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On Definition, Criticism Of Kuhn's Paradigms, Revolutions, Leaps Of Faith, Criticism Of Kuhn's Relativism

Paradigm is the key term in Thomas Kuhn's (1922–1996) very influential book, The Structure of Scientific Revolutions (1962). As is frequently the case when new ideas are presented, Kuhn took an existing term and gave it a specialized meaning. The term paradigm now occurs frequently in every kind of discourse, usually to mean something like "way of thinking" or "approach to a problem." Kuhn has generally been given credit for introducing this usage, but the way that paradigm is popularly used misses a central aspect of his argument. Kuhn emphasizes that a paradigm cannot be reduced to a set of beliefs or to a list of rules and indeed that a paradigm cannot be put into words. Scientists have to learn by doing, both by thinking in terms of the concepts that are used in a particular science and by physically manipulating material to create phenomena.

Kuhn argues that the history of science is best understood as exhibiting stable periods, which he calls normal science, punctuated by revolutionary changes. Paradigm is the central concept that Kuhn uses to make his case, since a period of normal science is defined by its paradigm and a scientific revolution is, in Kuhn's terms, a change in paradigms. Typically a paradigm is first established by the publication of a ground-breaking book that sets out problems and solutions, then others adopt the aims and methods of the original, thus establishing a period of normal science. Contrary to the traditional view that science was founded in Renaissance Europe by "the scientific revolution," Kuhn sees multiple revolutions in the history of science, that is, multiple cases of the overthrow of one scientific paradigm by another.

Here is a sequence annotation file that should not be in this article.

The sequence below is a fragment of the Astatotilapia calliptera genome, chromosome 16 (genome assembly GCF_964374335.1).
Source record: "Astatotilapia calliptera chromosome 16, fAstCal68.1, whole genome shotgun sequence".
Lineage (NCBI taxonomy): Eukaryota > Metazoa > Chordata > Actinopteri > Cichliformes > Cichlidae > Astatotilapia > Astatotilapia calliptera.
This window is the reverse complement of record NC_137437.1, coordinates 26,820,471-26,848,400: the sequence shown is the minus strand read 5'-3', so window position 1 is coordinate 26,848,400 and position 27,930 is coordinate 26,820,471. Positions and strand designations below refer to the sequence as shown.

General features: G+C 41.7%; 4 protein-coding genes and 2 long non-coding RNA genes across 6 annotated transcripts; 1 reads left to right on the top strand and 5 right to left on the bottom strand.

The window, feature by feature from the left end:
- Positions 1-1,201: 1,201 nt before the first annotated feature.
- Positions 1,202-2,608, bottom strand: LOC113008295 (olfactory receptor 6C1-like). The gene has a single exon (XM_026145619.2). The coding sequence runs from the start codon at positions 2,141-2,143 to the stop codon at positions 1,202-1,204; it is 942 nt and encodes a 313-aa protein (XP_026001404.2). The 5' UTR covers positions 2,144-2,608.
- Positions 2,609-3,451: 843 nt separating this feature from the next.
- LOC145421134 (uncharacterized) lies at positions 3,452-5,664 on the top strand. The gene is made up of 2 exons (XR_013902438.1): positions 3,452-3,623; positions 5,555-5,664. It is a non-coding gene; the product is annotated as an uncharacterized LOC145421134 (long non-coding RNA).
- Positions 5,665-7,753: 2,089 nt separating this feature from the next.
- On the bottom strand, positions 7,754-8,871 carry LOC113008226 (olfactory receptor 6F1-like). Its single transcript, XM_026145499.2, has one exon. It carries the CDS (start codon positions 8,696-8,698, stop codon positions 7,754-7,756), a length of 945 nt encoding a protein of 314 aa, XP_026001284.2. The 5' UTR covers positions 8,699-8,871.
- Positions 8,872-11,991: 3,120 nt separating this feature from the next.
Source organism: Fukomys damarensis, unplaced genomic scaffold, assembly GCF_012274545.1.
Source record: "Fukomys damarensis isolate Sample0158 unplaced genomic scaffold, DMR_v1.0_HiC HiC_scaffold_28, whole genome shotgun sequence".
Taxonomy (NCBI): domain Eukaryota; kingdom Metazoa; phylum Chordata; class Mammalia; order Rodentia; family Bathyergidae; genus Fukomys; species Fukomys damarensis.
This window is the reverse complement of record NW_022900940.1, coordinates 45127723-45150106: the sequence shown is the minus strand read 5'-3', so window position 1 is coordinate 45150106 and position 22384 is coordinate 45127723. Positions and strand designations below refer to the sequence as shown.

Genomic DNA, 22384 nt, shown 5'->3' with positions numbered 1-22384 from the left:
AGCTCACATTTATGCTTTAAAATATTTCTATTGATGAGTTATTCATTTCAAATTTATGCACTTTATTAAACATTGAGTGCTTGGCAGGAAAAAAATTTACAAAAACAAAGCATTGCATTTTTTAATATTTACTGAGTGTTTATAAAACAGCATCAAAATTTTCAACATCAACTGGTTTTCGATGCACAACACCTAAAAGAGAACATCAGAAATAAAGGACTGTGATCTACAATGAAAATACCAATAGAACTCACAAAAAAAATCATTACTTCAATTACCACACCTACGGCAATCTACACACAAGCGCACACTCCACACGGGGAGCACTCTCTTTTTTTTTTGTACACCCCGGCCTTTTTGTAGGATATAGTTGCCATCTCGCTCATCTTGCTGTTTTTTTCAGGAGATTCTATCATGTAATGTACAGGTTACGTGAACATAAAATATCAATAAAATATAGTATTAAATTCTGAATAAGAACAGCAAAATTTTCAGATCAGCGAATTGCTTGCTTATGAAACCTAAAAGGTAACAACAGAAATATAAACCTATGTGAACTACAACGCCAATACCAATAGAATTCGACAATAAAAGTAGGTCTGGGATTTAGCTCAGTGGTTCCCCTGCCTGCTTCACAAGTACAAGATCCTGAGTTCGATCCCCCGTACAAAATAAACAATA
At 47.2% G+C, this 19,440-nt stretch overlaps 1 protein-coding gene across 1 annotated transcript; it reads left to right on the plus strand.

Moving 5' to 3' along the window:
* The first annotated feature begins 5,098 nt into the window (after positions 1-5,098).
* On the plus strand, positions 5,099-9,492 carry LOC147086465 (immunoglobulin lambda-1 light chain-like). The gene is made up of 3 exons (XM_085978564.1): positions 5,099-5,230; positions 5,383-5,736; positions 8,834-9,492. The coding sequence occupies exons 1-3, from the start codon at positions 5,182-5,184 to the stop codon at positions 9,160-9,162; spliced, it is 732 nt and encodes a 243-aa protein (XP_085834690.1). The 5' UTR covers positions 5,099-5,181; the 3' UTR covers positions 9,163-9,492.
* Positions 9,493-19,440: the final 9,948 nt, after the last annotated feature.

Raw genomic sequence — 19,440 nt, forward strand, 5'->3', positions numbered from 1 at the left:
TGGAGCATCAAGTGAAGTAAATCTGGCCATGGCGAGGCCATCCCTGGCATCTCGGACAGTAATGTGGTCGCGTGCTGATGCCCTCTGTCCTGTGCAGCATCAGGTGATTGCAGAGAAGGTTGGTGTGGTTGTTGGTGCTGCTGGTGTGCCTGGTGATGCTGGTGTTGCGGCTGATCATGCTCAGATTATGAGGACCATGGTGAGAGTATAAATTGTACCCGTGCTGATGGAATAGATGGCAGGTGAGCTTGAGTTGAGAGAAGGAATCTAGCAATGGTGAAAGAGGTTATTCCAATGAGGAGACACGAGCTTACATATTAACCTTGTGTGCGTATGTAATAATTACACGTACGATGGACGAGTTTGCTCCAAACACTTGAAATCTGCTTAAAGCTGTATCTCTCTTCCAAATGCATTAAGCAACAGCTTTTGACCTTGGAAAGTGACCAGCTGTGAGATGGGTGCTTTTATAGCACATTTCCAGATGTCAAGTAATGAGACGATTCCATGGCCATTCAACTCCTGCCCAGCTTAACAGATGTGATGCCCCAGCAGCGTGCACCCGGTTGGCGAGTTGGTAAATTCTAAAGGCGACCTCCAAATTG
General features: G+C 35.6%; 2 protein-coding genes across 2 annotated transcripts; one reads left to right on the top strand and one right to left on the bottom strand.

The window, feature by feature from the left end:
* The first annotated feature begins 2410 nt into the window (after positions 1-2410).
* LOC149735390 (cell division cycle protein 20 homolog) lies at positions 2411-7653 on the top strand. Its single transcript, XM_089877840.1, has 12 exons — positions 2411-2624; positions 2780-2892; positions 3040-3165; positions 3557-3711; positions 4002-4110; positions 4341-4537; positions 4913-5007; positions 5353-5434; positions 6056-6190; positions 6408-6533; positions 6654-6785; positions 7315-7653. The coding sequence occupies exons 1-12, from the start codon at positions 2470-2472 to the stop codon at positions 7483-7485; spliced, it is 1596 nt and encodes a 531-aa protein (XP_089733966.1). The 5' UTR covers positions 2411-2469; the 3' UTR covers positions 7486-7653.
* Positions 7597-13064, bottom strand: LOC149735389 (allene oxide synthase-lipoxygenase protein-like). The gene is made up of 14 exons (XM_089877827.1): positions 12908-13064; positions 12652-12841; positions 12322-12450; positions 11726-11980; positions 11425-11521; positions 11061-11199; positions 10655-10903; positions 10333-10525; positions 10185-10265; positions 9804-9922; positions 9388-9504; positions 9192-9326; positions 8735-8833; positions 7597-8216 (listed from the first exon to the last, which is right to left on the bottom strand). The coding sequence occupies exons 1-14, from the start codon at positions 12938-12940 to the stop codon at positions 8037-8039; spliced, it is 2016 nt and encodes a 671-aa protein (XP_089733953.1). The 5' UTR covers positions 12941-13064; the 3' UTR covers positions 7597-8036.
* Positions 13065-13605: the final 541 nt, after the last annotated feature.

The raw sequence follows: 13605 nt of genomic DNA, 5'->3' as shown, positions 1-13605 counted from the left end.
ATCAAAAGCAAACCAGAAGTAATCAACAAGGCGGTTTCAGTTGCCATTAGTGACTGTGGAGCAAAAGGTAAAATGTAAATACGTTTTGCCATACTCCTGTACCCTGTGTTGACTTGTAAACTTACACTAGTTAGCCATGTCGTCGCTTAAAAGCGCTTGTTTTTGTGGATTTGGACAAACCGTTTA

Paradigm is defined in the Oxford English Dictionary as a pattern, exemplar, or example. Kuhn acknowledges this meaning by giving the conjugation of a regular Latin verb as an example of a paradigm. Furthermore, since he believes that a normal science is typically established by an important book and often by a series of experiments, it is clear that Kuhn has the idea of a paradigm as a pattern that will be followed very much in mind when he is explaining his view. A key aspect of paradigms is that they set out problems and also show how to solve them. Newton's laws of motion and the force of gravity combine to explain planetary motion, for example. There is more to a paradigm than a good model to follow, however. Kuhn also thinks that among scientists who are working under the same paradigm, the historian can find common methods, common standards, common aims, and fundamental agreement about the nature of the world and the nature of the processes in it. Periods of normal science are characterized by consensus, especially about fundamentals, and this agreement allows for specialization, or as Kuhn puts it, "professional and esoteric work" (1996, p. 23). The function of normal science is to extend the original work by applying its methods to new areas as well as to revisit old ground in order to refine the paradigm. Because normal science is based on agreement and has well-defined parameters, it can make progress and accumulate knowledge.

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